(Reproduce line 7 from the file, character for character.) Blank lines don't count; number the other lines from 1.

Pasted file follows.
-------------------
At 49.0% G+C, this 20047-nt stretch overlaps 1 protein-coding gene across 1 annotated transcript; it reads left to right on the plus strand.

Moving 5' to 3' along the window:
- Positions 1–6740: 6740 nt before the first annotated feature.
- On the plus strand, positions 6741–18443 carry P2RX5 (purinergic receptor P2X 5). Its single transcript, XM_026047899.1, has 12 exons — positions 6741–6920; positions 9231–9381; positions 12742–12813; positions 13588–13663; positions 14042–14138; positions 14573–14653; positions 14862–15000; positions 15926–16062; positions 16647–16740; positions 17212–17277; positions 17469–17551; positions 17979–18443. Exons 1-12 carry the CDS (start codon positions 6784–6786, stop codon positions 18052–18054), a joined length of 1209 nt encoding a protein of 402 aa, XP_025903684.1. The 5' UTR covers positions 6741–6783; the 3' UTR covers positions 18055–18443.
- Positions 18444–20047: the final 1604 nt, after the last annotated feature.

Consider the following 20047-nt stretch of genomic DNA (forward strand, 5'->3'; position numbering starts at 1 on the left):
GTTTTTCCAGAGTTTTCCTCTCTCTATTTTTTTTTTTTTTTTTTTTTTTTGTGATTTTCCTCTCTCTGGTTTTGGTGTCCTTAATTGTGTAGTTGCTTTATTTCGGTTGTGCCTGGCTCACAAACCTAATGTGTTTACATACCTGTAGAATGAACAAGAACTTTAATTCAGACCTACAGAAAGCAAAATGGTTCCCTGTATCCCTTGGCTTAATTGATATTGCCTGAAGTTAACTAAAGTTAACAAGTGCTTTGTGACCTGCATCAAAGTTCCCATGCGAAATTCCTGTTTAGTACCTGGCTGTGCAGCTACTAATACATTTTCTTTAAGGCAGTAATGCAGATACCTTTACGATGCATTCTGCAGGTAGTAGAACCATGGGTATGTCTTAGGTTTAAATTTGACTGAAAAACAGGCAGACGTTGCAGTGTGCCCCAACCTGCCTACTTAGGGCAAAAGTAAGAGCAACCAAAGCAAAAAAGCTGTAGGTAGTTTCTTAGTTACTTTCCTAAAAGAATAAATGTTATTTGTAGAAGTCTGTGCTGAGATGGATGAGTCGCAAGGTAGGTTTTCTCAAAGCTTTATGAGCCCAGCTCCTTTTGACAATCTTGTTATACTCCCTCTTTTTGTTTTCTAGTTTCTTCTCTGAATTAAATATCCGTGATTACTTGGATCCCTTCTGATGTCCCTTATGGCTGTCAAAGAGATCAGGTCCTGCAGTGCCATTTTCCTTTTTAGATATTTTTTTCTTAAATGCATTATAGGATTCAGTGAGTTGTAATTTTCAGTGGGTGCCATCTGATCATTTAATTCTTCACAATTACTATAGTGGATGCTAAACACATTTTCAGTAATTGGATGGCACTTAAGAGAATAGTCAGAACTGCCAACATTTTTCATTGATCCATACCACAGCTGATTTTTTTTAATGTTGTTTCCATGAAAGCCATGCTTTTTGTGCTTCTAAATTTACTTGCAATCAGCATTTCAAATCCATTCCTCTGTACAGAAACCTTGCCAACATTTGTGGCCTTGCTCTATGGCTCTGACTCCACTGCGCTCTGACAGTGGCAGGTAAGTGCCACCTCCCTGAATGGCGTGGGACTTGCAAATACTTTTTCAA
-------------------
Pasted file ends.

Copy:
GTTTTTCCAGAGTTTTCCTCTCTCTATTTTTTTTTTTTTTTTTTTTTTTTGTGATTTTCCTCTCTCTGGTTTTGGTGTCCTTAATTGTGTAGTTGCTTTATTTCGGTTGTGCCTGGCTCACAAACCTAATGTGTTTACATACCTGTAGAATGAACAAGAACTTTAATTCAGACCTACAGAAAGCAAAATGGTTCCCTGTATCCCTTGGCTTAATTGATATTGCCTGAAGTTAACTAAAGTTAACAAGTGCTTTGTGACCTGCATCAAAGTTCCCATGCGAAATTCCTGTTTAGTACCTGGCTGTGCAGCTACTAATACATTTTCTTTAAGGCAGTAATGCAGATACCTTTACGATGCATTCTGCAGGTAGTAGAACCATGGGTATGTCTTAGGTTTAAATTTGACTGAAAAACAGGCAGACGTTGCAGTGTGCCCCAACCTGCCTACTTAGGGCAAAAGTAAGAGCAACCAAAGCAAAAAAGCTGTAGGTAGTTTCTTAGTTACTTTCCTAAAAGAATAAATGTTATTTGTAGAAGTCTGTGCTGAGATGGATGAGTCGCAAGGTAGGTTTTCTCAAAGCTTTATGAGCCCAGCTCCTTTTGACAATCTTGTTATACTCCCTCTTTTTGTTTTCTAGTTTCTTCTCTGAATTAAATATCCGTGATTACTTGGATCCCTTCTGATGTCCCTTATGGCTGTCAAAGAGATCAGGTCCTGCAGTGCCATTTTCCTTTTTAGATATTTTTTTCTTAAATGCATTATAGGATTCAGTGAGTTGTAATTTTCAGTGGGTGCCATCTGATCATTTAATTCTTCACAATTACTATAGTGGATGCTAAACACATTTTCAGTAATTGGATGGCACTTAAGAGAATAGTCAGAACTGCCAACATTTTTCATTGATCCATACCACAGCTGATTTTTTTTAATGTTGTTTCCATGAAAGCCATGCTTTTTGTGCTTCTAAATTTACTTGCAATCAGCATTTCAAATCCATTCCTCTGTACAGAAACCTTGCCAACATTTGTGGCCTTGCTCTATGGCTCTGACTCCACTGCGCTCTGACAGTGGCAGGTAAGTGCCACCTCCCTGAATGGCGTGGGACTTGCAAATACTTTTTCAA